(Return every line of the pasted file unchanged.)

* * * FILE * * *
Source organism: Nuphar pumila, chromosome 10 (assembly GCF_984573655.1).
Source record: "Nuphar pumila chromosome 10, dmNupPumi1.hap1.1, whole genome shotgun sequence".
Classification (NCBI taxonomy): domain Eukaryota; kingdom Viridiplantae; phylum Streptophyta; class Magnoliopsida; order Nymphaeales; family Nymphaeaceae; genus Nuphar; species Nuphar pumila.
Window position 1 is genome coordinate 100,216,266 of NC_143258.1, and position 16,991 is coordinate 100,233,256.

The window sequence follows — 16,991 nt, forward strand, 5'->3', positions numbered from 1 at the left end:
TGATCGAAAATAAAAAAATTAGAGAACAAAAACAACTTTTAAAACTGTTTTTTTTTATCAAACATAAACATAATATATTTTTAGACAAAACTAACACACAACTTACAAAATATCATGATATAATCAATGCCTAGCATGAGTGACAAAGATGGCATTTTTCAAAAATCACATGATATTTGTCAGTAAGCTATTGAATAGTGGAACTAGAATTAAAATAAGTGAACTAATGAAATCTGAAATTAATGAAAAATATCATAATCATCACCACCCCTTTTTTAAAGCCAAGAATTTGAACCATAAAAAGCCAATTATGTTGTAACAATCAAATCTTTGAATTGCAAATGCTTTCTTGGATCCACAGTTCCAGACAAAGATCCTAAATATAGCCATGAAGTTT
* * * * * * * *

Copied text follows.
Source organism: Nuphar pumila, chromosome 10 (assembly GCF_984573655.1).
Source record: "Nuphar pumila chromosome 10, dmNupPumi1.hap1.1, whole genome shotgun sequence".
Classification (NCBI taxonomy): domain Eukaryota; kingdom Viridiplantae; phylum Streptophyta; class Magnoliopsida; order Nymphaeales; family Nymphaeaceae; genus Nuphar; species Nuphar pumila.
Window position 1 is genome coordinate 100,216,266 of NC_143258.1, and position 16,991 is coordinate 100,233,256.

The window sequence follows — 16,991 nt, forward strand, 5'->3', positions numbered from 1 at the left end:
TGATCGAAAATAAAAAAATTAGAGAACAAAAACAACTTTTAAAACTGTTTTTTTTTATCAAACATAAACATAATATATTTTTAGACAAAACTAACACACAACTTACAAAATATCATGATATAATCAATGCCTAGCATGAGTGACAAAGATGGCATTTTTCAAAAATCACATGATATTTGTCAGTAAGCTATTGAATAGTGGAACTAGAATTAAAATAAGTGAACTAATGAAATCTGAAATTAATGAAAAATATCATAATCATCACCACCCCTTTTTTAAAGCCAAGAATTTGAACCATAAAAAGCCAATTATGTTGTAACAATCAAATCTTTGAATTGCAAATGCTTTCTTGGATCCACAGTTCCAGACAAAGATCCTAAATATAGCCATGAAGTTT